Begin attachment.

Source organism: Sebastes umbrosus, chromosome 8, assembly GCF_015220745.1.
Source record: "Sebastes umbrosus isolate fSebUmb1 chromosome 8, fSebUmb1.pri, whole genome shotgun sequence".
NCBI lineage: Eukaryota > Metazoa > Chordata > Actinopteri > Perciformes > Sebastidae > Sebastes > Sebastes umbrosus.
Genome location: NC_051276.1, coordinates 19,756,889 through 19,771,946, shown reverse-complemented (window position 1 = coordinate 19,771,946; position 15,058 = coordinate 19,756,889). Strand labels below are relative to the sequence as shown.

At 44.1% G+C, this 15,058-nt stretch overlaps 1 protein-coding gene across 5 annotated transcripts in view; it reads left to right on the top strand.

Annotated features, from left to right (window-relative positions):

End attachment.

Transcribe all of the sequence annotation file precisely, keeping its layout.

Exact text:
Source organism: Sebastes umbrosus, chromosome 8, assembly GCF_015220745.1.
Source record: "Sebastes umbrosus isolate fSebUmb1 chromosome 8, fSebUmb1.pri, whole genome shotgun sequence".
NCBI lineage: Eukaryota > Metazoa > Chordata > Actinopteri > Perciformes > Sebastidae > Sebastes > Sebastes umbrosus.
Genome location: NC_051276.1, coordinates 19,756,889 through 19,771,946, shown reverse-complemented (window position 1 = coordinate 19,771,946; position 15,058 = coordinate 19,756,889). Strand labels below are relative to the sequence as shown.

At 44.1% G+C, this 15,058-nt stretch overlaps 1 protein-coding gene across 5 annotated transcripts in view; it reads left to right on the top strand.

Annotated features, from left to right (window-relative positions):